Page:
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Saints on the Hill: Turning Grief into Joy

Saints on the Hill: Turning Grief into Joy

Anyone chatting with Assistant Director of Admission Emmanuel “Manny” Chinyumba would never guess that he has experienced so much grief in his recent past. He is ever-smiling, unfailingly enthusiastic, and full of life—but thanks to recent revelations during his Saints on the Hill presentation, our students not only saw another side of Manny; they learned how he came back from dealing with loss to become the positive person he is today.

“I was this happy-go-lucky kid. I had it all going for me,” Manny told the students at School Meeting. “But sometimes life throws curveballs at you; it does not prepare you for the unexpected moments.” 

One of those moments was losing his sister Joy, who passed away in the summer of 2022. It started out as a hectic day when, on the way to his job at the time, he dropped his phone and car keys into a sewer grate. He had to rush back inside, boot up his laptop, and inform his boss he was unable to make it to work. What he did not realize at first was that, at the same time, his grandmother was trying to Facetime him from the Congo.

“She almost never uses Facetime. I knew something was going on,” Manny recalled. “That is when she gave me the news. Afterward, I could not really speak to anybody and did not even want to do any of the things I enjoyed anymore. I took about three weeks off from work. I had no blueprint, no direction.”

Unfortunately, his sister’s death was not Manny’s first experience with grief, nor would it be his last. About a year and a half prior, he lost a good friend and co-worker who had been “struggling with some mental health issues and left us here on this earth.” And most recently, in October 2023, a former high school classmate lost a battle with cancer. The events all weighed heavily on him.

“I had no idea where to go and how to make sense of these things,” he said. “I grew up with an assuredness and a certainty that I could do and be anything that I wanted, and I still hold that same optimism to this day. However, these experiences sometimes made it a little difficult to get up in the morning or do my job.”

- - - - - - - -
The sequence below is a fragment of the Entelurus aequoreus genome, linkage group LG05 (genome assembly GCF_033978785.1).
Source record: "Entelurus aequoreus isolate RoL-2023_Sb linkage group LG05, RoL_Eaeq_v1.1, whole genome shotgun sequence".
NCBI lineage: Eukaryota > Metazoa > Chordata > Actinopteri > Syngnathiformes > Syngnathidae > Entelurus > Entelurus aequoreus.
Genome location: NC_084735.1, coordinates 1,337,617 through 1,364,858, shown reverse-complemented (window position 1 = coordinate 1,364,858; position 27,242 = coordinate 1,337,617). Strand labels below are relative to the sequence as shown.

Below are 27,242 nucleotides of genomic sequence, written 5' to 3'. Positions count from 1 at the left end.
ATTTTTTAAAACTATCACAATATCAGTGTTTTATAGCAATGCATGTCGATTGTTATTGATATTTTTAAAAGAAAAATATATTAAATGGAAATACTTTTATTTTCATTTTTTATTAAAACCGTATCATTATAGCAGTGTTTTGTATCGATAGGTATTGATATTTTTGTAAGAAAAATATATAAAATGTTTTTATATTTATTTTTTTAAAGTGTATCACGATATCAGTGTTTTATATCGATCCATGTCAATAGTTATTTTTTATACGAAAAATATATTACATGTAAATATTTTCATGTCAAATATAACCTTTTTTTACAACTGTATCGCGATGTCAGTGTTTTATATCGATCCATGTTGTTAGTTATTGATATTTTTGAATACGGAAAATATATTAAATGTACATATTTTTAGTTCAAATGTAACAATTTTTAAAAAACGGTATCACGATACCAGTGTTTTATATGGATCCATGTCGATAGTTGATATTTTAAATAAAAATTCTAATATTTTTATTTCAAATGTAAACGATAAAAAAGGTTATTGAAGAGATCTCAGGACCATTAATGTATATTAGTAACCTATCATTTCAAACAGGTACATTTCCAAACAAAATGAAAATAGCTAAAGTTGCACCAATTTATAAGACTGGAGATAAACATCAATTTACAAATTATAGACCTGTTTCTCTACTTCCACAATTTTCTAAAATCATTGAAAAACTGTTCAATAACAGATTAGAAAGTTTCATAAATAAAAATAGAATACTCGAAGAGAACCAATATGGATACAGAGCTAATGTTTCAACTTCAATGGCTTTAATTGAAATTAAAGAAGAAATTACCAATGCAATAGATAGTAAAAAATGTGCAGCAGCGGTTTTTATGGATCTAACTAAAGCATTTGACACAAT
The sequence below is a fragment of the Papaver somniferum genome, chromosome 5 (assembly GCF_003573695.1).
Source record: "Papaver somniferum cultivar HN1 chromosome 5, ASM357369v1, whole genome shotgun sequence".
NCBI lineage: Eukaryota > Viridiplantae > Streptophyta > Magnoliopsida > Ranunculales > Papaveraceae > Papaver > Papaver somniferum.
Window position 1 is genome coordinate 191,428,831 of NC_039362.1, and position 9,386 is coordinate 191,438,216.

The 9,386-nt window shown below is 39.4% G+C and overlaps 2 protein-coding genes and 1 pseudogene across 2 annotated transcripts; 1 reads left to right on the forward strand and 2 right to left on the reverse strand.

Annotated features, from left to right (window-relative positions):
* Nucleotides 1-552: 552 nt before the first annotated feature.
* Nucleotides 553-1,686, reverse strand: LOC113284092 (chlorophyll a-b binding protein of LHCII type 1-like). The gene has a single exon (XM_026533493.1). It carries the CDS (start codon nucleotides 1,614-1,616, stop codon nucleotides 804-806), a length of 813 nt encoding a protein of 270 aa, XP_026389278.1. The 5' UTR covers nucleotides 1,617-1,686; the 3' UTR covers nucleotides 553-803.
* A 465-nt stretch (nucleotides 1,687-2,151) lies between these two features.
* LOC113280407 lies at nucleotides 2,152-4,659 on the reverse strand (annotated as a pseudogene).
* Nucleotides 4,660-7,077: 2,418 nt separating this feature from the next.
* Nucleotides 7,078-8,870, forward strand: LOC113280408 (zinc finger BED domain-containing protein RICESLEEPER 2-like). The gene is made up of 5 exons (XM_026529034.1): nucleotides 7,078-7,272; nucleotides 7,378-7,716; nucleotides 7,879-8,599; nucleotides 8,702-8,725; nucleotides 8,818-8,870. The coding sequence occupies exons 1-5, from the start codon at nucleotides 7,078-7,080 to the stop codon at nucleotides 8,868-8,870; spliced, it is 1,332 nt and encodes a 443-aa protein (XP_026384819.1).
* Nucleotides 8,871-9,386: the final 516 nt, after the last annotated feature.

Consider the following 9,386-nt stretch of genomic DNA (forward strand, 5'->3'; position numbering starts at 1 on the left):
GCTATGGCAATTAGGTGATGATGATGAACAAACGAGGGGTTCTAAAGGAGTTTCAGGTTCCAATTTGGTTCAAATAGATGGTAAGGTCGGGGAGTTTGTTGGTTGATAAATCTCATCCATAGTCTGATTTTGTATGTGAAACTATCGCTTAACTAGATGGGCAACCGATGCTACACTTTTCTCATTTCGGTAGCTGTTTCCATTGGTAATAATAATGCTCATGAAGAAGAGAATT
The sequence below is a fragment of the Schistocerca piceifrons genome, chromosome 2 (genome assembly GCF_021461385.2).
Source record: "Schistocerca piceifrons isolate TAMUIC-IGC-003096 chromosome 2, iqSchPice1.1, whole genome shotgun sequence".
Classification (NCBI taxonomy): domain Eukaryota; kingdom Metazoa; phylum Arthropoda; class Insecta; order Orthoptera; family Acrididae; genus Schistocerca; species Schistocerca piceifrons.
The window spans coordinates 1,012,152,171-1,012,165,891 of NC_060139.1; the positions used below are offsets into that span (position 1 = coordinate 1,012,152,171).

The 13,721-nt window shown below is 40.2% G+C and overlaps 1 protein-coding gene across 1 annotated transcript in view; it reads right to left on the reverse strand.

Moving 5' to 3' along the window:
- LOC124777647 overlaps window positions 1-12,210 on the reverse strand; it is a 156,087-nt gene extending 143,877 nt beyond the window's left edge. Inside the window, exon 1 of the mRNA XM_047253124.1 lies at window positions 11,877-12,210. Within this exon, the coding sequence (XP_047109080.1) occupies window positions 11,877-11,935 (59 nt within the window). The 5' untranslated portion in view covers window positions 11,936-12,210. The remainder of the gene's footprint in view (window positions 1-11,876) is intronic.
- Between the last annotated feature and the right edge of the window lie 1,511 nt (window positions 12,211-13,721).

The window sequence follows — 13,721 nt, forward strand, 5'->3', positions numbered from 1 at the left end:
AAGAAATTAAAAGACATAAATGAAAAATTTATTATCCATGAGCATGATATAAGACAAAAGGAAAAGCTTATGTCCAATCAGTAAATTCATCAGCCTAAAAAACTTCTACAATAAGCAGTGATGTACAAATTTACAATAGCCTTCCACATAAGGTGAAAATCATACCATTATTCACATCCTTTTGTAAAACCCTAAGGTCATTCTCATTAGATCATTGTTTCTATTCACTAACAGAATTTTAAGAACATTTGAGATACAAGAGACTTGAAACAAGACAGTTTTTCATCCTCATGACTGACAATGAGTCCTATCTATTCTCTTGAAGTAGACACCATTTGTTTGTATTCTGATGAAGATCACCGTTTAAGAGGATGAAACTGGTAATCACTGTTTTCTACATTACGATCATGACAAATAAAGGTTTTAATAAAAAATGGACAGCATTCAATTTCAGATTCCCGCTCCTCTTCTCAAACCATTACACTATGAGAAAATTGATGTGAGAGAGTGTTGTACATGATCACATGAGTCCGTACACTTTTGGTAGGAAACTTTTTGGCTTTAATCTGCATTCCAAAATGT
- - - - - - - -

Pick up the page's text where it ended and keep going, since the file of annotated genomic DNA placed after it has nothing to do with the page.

So Manny began developing coping mechanisms and strategies, and words of wisdom from his mother helped start the healing process. “My mom, being the strong individual that she is, told me, ‘You have to think about it in this way…every day, life is a gift. Do not sit around and let opportunities pass you by. Life is what you make of it.’” 

Even though he was often hit with reminders of what once was, Manny came to realize that such occurrences became smaller over time with the support of family, friends, and even new acquaintances who had similar experiences. “Hearing their stories made me feel less alone,” he shared. “It is important for us to be able to talk through those conversations, no matter how difficult. Such things are inevitable to life, but you can always find joy in little things.”

Today, Manny looks to share that philosophy with others. “I always encourage this with my brothers and friends. Tell me about your day and what is going on. What made you happy? What brought you sadness this week? The idea is to create meaningful relationships that bring us joy and comfort in our everyday lives. These are the things that I started to look forward to and strive for, and I found my level of joy—pun intended!”

In closing, Manny encouraged students to do the same. “Everything you do and say has an impact on others—and it is your choice to make it positive,” he told them. “We are very fortunate to come to this school every day. With all the twists and turns and unexpected things that will happen in your life, know that you are prepared. You have a community behind you, a faculty and staff to support you, and family and friends back home. I hope you find your joy, whatever that is.”